Rhode Island Medical Marijuana Program Back on Track, But Federal Threat Remains

Medical pot updates, cannabis dispensary news and marijuana developments

An interesting turn of events in Rhode Island over the past few days has given medical cannabis proponents, would-be MMJ professionals and industry vendors new hope that the state will move forward with its marijuana dispensary program.

Last week, Rhode Island Gov. Lincoln Chafee and state lawmakers announced an agreement that would allow three cannabis dispensaries to open in the near future. The crux of the deal is a provision that strictly limits the amount of marijuana centers could have on hand at any given time, which lawmakers hope will ease concerns that individuals will be prosecuted by the federal government. The state General Assembly must now approve the agreement, and it is expected to do so.

Rhode Island was set to begin a dispensary program last year and had already chosen three would-be MMJ centers, but Chafee blocked it at the 11th hour after the government warned that those involved could face criminal charges.

The deal reached by lawmakers last week is good news for the 4,500 residents with state-approved medical marijuana cards, who currently have limited options for obtaining their medicine. It also could be a boon forĀ  entrepreneurs, would-be dispensary owners and businesses that can service the industry, including hydroponics shops and security companies.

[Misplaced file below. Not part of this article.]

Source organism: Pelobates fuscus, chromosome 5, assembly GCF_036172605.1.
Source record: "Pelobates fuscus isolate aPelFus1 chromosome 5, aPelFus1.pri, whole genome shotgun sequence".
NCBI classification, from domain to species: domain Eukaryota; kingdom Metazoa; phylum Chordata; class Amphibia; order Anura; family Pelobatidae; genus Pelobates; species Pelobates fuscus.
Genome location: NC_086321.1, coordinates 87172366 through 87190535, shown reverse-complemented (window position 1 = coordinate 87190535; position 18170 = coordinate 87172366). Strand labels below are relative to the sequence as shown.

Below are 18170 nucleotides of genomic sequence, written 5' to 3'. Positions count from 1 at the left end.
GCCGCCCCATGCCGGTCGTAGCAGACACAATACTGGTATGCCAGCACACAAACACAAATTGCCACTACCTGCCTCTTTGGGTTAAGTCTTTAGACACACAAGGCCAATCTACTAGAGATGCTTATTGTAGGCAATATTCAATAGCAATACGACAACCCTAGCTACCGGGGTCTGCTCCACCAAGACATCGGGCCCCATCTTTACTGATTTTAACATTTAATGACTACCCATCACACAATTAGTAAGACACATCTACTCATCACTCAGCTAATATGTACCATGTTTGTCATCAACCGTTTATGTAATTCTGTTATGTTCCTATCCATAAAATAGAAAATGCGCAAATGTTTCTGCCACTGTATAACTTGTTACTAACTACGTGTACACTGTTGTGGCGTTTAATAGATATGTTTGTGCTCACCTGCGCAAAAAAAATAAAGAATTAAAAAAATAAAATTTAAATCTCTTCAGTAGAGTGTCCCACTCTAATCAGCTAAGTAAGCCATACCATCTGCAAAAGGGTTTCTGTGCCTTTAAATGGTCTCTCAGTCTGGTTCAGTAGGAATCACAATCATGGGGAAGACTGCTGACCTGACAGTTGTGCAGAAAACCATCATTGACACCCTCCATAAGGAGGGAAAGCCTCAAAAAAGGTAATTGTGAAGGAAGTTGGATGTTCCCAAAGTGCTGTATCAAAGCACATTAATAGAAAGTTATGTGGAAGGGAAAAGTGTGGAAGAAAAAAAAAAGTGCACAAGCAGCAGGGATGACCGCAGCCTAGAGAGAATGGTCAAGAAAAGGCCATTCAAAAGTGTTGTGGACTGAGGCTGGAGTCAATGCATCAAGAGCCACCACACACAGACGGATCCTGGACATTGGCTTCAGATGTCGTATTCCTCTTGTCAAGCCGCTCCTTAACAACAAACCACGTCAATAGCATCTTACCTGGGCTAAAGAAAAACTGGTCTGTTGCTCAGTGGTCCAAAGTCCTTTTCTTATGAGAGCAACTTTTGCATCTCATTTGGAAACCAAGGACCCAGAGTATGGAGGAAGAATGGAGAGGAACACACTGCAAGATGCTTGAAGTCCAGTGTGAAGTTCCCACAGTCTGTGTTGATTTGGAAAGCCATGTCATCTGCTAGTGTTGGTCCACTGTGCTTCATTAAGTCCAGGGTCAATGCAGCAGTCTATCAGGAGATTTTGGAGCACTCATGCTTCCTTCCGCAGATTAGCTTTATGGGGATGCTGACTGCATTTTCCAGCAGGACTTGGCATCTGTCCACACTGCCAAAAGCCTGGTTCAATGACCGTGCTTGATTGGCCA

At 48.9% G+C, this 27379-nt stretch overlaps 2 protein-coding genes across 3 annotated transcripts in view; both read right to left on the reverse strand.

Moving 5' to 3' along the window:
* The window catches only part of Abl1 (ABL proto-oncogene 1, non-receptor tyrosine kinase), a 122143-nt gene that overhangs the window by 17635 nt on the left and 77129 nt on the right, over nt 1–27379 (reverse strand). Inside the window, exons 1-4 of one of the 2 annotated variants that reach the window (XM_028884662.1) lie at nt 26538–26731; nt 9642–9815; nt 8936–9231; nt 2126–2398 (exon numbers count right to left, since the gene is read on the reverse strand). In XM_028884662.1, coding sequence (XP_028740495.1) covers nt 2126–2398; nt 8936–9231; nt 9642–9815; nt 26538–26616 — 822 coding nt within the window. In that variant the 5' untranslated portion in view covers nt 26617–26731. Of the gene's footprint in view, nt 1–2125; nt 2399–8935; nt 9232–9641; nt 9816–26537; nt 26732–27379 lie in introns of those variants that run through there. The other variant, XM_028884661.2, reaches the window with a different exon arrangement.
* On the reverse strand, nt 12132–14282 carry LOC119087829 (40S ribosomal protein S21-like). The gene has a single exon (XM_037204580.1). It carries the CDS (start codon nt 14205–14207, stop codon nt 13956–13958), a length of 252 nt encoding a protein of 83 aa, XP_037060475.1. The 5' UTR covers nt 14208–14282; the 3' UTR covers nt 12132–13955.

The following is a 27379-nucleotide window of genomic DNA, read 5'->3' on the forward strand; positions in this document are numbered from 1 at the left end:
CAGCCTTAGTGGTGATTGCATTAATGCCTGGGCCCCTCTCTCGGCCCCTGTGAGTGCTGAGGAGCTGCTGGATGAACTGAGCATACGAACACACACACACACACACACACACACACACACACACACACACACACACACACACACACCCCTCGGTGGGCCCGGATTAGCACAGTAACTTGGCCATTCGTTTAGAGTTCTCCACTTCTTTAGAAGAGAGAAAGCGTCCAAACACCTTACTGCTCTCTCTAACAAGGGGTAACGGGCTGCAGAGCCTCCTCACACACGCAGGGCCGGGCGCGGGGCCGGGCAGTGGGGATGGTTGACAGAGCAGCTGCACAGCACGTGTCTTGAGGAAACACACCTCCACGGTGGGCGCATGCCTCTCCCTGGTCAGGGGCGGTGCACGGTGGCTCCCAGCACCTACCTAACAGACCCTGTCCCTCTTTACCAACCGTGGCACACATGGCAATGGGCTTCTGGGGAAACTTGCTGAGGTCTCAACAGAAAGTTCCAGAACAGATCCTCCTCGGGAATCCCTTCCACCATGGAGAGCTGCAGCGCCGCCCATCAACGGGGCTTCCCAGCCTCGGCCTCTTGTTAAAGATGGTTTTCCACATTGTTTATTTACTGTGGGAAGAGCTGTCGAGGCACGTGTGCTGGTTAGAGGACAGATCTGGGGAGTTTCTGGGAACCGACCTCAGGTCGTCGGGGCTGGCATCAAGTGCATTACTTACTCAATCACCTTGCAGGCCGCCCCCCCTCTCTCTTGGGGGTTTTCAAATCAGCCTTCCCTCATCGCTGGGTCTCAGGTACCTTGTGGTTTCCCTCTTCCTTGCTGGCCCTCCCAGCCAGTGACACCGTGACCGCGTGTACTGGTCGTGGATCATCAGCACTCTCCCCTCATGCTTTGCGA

But this roller coaster ride isn’t over yet, and no one is sure what’s around the next bend, as the federal government could once again scuttle the whole shebang.

The top federal attorney in Rhode Island responded yesterday to the state’s dispensary plans, saying in a letter that the government is still opposed to medical marijuana and that dispensary owners could face prosecution.

Of course, no one expected a U.S. attorney to come out in support of an MMJ program, so the reaction to the letter so far has been muted. It appears likely that the state will push through its dispensary program this time despite the federal threats, as lawmakers now believe they have made all efforts to ensure that the program will not be abused, lowering the risk of prosecution.

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